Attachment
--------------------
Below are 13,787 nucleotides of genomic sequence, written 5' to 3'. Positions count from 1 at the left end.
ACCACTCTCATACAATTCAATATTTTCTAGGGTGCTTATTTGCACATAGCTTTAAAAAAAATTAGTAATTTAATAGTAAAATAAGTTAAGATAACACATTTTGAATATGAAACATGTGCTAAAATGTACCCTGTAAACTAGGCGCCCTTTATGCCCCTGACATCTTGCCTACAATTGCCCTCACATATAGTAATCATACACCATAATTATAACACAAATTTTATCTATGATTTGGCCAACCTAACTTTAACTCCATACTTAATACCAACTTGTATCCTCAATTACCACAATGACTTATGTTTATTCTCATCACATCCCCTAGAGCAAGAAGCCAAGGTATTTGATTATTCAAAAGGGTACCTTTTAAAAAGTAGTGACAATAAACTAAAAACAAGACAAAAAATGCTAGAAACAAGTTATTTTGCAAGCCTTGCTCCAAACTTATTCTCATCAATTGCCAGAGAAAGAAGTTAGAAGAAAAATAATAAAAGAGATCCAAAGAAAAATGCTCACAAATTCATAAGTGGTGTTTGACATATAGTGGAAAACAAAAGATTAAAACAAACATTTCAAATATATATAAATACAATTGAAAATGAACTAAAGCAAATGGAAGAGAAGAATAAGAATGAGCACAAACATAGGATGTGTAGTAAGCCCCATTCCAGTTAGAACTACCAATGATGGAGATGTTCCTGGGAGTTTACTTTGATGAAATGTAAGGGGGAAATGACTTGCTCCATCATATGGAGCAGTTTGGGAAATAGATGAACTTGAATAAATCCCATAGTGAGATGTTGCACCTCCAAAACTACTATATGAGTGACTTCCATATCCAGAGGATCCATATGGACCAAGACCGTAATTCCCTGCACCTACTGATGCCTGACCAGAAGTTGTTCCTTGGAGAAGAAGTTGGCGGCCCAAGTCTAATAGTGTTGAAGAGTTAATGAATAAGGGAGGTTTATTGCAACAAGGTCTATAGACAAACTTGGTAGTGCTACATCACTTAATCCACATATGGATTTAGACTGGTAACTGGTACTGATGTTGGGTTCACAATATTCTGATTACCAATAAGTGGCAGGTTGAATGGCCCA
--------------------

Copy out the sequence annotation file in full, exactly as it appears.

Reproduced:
Below are 13,787 nucleotides of genomic sequence, written 5' to 3'. Positions count from 1 at the left end.
ACCACTCTCATACAATTCAATATTTTCTAGGGTGCTTATTTGCACATAGCTTTAAAAAAAATTAGTAATTTAATAGTAAAATAAGTTAAGATAACACATTTTGAATATGAAACATGTGCTAAAATGTACCCTGTAAACTAGGCGCCCTTTATGCCCCTGACATCTTGCCTACAATTGCCCTCACATATAGTAATCATACACCATAATTATAACACAAATTTTATCTATGATTTGGCCAACCTAACTTTAACTCCATACTTAATACCAACTTGTATCCTCAATTACCACAATGACTTATGTTTATTCTCATCACATCCCCTAGAGCAAGAAGCCAAGGTATTTGATTATTCAAAAGGGTACCTTTTAAAAAGTAGTGACAATAAACTAAAAACAAGACAAAAAATGCTAGAAACAAGTTATTTTGCAAGCCTTGCTCCAAACTTATTCTCATCAATTGCCAGAGAAAGAAGTTAGAAGAAAAATAATAAAAGAGATCCAAAGAAAAATGCTCACAAATTCATAAGTGGTGTTTGACATATAGTGGAAAACAAAAGATTAAAACAAACATTTCAAATATATATAAATACAATTGAAAATGAACTAAAGCAAATGGAAGAGAAGAATAAGAATGAGCACAAACATAGGATGTGTAGTAAGCCCCATTCCAGTTAGAACTACCAATGATGGAGATGTTCCTGGGAGTTTACTTTGATGAAATGTAAGGGGGAAATGACTTGCTCCATCATATGGAGCAGTTTGGGAAATAGATGAACTTGAATAAATCCCATAGTGAGATGTTGCACCTCCAAAACTACTATATGAGTGACTTCCATATCCAGAGGATCCATATGGACCAAGACCGTAATTCCCTGCACCTACTGATGCCTGACCAGAAGTTGTTCCTTGGAGAAGAAGTTGGCGGCCCAAGTCTAATAGTGTTGAAGAGTTAATGAATAAGGGAGGTTTATTGCAACAAGGTCTATAGACAAACTTGGTAGTGCTACATCACTTAATCCACATATGGATTTAGACTGGTAACTGGTACTGATGTTGGGTTCACAATATTCTGATTACCAATAAGTGGCAGGTTGAATGGCCCA